Africa threatens to quit ILO over gay rights
The Africa Government Group led by Uganda has threatened to exit discussions of the International Labour Organization (ILO’s) Standard-Setting Committee on Ending Violence and Harassment in the World of Work Convention if Lesbians, Gays, Bisexuals, Transgender and Inter-sexes (LGBTIs) are given special attention.
The 54 African member states group accuses other member states of trying to entrench in the Convention a list of what defines vulnerable groups, with LGBTIs given special attention.
Over the last two weeks, the committee where the Gender Ministry’s Permanent Secretary Pius Bigirimana is the designated spokesperson for Africa has been in session to develop new standards on prevention and protection against violence and harassment at work.
In a statement submitted to ILO on behalf of the Africa Group, Bigirimana explained that initial discussions by the committee had adopted the language of vulnerable groups without any listing under paragraph 10 of the proposed conclusions. However they were shocked when a list, which included LGBTIs was incorporated into the document.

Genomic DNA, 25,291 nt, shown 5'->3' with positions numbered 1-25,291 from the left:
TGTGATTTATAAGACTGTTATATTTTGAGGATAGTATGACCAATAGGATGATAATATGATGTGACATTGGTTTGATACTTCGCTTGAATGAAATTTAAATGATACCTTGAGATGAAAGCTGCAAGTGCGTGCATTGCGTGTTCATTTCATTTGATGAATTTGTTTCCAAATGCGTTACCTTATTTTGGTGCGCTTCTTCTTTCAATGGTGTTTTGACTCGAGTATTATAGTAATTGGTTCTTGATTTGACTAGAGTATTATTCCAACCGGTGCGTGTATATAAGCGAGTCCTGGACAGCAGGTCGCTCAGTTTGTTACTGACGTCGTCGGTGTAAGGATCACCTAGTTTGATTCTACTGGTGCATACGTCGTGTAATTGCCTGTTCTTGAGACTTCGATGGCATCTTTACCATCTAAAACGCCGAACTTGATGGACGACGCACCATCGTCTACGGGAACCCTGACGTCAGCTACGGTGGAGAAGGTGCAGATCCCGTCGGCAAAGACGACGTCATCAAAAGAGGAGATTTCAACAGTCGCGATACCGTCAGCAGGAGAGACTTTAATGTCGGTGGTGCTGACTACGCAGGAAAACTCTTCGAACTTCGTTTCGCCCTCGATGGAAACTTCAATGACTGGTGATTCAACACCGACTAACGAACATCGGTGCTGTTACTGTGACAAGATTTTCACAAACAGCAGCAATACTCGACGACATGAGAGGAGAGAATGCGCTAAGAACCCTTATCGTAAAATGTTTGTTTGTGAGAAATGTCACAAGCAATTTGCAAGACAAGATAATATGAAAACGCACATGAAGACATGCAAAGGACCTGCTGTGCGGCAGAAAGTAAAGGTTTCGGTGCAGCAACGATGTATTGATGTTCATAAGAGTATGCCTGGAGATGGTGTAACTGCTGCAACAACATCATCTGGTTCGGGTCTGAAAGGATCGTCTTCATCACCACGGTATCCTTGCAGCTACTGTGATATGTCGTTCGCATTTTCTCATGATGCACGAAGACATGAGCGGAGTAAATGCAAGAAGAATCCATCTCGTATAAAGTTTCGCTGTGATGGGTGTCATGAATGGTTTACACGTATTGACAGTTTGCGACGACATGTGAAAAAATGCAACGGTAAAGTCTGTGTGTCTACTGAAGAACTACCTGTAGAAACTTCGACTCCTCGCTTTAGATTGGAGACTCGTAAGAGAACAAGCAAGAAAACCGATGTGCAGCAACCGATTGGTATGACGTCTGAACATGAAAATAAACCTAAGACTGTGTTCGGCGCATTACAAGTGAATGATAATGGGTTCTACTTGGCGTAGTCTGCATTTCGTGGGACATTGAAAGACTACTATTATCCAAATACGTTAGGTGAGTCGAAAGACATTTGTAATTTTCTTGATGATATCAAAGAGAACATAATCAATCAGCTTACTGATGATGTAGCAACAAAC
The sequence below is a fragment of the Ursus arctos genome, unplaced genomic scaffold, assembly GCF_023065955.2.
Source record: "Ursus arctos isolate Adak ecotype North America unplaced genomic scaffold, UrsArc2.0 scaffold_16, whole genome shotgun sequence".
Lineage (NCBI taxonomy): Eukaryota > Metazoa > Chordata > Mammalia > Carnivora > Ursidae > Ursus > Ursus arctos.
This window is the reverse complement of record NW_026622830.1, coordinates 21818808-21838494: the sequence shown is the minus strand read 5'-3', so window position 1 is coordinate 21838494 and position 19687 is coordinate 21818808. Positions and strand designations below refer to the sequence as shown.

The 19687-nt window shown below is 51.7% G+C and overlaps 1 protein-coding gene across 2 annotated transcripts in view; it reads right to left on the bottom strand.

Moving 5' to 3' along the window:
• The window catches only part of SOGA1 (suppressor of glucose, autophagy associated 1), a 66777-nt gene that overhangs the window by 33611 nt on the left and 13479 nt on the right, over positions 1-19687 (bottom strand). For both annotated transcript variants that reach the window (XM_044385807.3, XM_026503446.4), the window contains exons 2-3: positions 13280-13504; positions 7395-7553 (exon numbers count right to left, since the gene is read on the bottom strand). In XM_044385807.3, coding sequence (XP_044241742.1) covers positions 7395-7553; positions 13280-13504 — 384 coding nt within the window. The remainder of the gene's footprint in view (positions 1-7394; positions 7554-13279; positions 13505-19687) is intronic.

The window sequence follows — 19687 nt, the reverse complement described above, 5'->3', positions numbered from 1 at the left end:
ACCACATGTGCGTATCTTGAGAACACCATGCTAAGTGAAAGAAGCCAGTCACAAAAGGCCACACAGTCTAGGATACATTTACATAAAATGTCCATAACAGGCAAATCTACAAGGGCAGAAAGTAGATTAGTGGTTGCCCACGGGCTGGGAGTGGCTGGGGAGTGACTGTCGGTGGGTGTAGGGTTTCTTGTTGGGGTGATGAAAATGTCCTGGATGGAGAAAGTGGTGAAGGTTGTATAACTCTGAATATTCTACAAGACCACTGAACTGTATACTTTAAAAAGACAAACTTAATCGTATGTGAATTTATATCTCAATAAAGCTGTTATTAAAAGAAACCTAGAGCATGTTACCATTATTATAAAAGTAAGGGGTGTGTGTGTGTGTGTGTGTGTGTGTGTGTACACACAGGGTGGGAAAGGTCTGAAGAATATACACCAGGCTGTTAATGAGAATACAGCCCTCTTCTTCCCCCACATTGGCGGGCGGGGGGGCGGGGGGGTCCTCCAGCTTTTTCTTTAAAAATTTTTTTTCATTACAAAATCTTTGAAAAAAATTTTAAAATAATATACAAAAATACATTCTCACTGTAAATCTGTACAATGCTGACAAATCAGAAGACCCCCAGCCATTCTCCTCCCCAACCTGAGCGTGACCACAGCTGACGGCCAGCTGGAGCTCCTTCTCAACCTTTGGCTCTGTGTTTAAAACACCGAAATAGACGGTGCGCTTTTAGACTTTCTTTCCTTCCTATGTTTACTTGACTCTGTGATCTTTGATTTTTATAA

“We have noted that some groups within the Committee have approached this discussion as an opportunity to inject in the international human rights agenda certain ideologies, values and practices that are contrary to the values and norms of a considerable number of member states.” The statement reads in part.
“We think that consensus can only be reached if respect is shown for the rights of sovereign member states to develop laws and policies that are appropriate to their national circumstances,” The statement adds.
The Africa Group re-echoed its commitment to the process of drafting a convention supplemented by a recommendation but demanded that the instrument to be adopted should use language that allows member states to expand the scope of vulnerable groups as per national circumstances.
“We therefore wish to reiterate our earlier position that there should be no listing of vulnerable groups. This is because we cannot agree on an exhaustive list. To attempt to do so is to create a hierarchy of vulnerability over which we cannot have consensus.” The two-page statement reads.
They further demanded that paragraph 26 that listed the vulnerable groups be removed from the record.
They noted that other groups had not been shy to say what they do not like about the text and therefore, Africa’s right to say what it does not agree with should be respected; more so where Africa is not stopping any country from giving broader meaning to the term vulnerable groups.
They cautioned that if Africa’s concerns are not taken into consideration, Africa would have to reconsider her support for the Convention.